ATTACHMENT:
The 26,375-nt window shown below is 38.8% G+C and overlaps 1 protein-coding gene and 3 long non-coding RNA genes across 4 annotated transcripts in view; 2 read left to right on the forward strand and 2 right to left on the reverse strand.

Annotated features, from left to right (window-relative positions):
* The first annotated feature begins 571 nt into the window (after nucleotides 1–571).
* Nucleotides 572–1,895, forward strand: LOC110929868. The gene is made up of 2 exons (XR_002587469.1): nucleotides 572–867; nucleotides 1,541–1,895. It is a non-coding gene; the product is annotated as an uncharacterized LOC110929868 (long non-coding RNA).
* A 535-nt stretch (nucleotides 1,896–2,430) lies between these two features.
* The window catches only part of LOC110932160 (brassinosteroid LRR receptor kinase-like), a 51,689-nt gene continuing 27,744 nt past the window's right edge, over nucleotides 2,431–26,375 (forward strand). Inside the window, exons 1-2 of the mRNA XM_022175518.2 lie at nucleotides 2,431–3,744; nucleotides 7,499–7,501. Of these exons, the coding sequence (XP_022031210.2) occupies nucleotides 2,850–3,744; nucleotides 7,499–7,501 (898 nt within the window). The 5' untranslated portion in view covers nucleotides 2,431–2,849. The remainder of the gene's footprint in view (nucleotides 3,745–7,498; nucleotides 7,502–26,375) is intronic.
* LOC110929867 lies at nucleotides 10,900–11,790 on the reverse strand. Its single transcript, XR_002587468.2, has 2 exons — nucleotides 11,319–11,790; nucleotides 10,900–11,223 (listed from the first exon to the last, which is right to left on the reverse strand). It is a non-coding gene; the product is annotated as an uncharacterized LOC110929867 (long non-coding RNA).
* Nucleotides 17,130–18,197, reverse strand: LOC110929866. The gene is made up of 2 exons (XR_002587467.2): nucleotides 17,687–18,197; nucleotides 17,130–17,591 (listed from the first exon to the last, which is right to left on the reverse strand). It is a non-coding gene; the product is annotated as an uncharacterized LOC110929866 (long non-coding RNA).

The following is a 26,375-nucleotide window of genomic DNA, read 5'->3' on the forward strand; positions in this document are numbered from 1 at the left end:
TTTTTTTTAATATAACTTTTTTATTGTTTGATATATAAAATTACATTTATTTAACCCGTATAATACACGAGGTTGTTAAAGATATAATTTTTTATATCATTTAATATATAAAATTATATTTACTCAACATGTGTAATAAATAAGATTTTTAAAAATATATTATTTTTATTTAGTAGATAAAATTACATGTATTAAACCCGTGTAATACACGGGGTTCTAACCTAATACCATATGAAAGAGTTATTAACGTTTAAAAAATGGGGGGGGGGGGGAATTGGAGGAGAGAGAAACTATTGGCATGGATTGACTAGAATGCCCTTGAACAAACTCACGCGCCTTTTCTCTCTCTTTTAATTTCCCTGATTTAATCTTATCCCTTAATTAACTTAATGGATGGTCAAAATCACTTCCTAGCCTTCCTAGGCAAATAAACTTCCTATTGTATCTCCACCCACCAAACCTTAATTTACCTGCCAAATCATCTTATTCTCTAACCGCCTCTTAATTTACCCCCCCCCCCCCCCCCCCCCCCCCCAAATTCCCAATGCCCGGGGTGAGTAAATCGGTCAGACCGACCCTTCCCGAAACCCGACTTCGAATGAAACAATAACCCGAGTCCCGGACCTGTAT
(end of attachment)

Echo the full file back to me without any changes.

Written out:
The 26,375-nt window shown below is 38.8% G+C and overlaps 1 protein-coding gene and 3 long non-coding RNA genes across 4 annotated transcripts in view; 2 read left to right on the forward strand and 2 right to left on the reverse strand.

Annotated features, from left to right (window-relative positions):
* The first annotated feature begins 571 nt into the window (after nucleotides 1–571).
* Nucleotides 572–1,895, forward strand: LOC110929868. The gene is made up of 2 exons (XR_002587469.1): nucleotides 572–867; nucleotides 1,541–1,895. It is a non-coding gene; the product is annotated as an uncharacterized LOC110929868 (long non-coding RNA).
* A 535-nt stretch (nucleotides 1,896–2,430) lies between these two features.
* The window catches only part of LOC110932160 (brassinosteroid LRR receptor kinase-like), a 51,689-nt gene continuing 27,744 nt past the window's right edge, over nucleotides 2,431–26,375 (forward strand). Inside the window, exons 1-2 of the mRNA XM_022175518.2 lie at nucleotides 2,431–3,744; nucleotides 7,499–7,501. Of these exons, the coding sequence (XP_022031210.2) occupies nucleotides 2,850–3,744; nucleotides 7,499–7,501 (898 nt within the window). The 5' untranslated portion in view covers nucleotides 2,431–2,849. The remainder of the gene's footprint in view (nucleotides 3,745–7,498; nucleotides 7,502–26,375) is intronic.
* LOC110929867 lies at nucleotides 10,900–11,790 on the reverse strand. Its single transcript, XR_002587468.2, has 2 exons — nucleotides 11,319–11,790; nucleotides 10,900–11,223 (listed from the first exon to the last, which is right to left on the reverse strand). It is a non-coding gene; the product is annotated as an uncharacterized LOC110929867 (long non-coding RNA).
* Nucleotides 17,130–18,197, reverse strand: LOC110929866. The gene is made up of 2 exons (XR_002587467.2): nucleotides 17,687–18,197; nucleotides 17,130–17,591 (listed from the first exon to the last, which is right to left on the reverse strand). It is a non-coding gene; the product is annotated as an uncharacterized LOC110929866 (long non-coding RNA).

The following is a 26,375-nucleotide window of genomic DNA, read 5'->3' on the forward strand; positions in this document are numbered from 1 at the left end:
TTTTTTTTAATATAACTTTTTTATTGTTTGATATATAAAATTACATTTATTTAACCCGTATAATACACGAGGTTGTTAAAGATATAATTTTTTATATCATTTAATATATAAAATTATATTTACTCAACATGTGTAATAAATAAGATTTTTAAAAATATATTATTTTTATTTAGTAGATAAAATTACATGTATTAAACCCGTGTAATACACGGGGTTCTAACCTAATACCATATGAAAGAGTTATTAACGTTTAAAAAATGGGGGGGGGGGGGAATTGGAGGAGAGAGAAACTATTGGCATGGATTGACTAGAATGCCCTTGAACAAACTCACGCGCCTTTTCTCTCTCTTTTAATTTCCCTGATTTAATCTTATCCCTTAATTAACTTAATGGATGGTCAAAATCACTTCCTAGCCTTCCTAGGCAAATAAACTTCCTATTGTATCTCCACCCACCAAACCTTAATTTACCTGCCAAATCATCTTATTCTCTAACCGCCTCTTAATTTACCCCCCCCCCCCCCCCCCCCCCCCCCAAATTCCCAATGCCCGGGGTGAGTAAATCGGTCAGACCGACCCTTCCCGAAACCCGACTTCGAATGAAACAATAACCCGAGTCCCGGACCTGTAT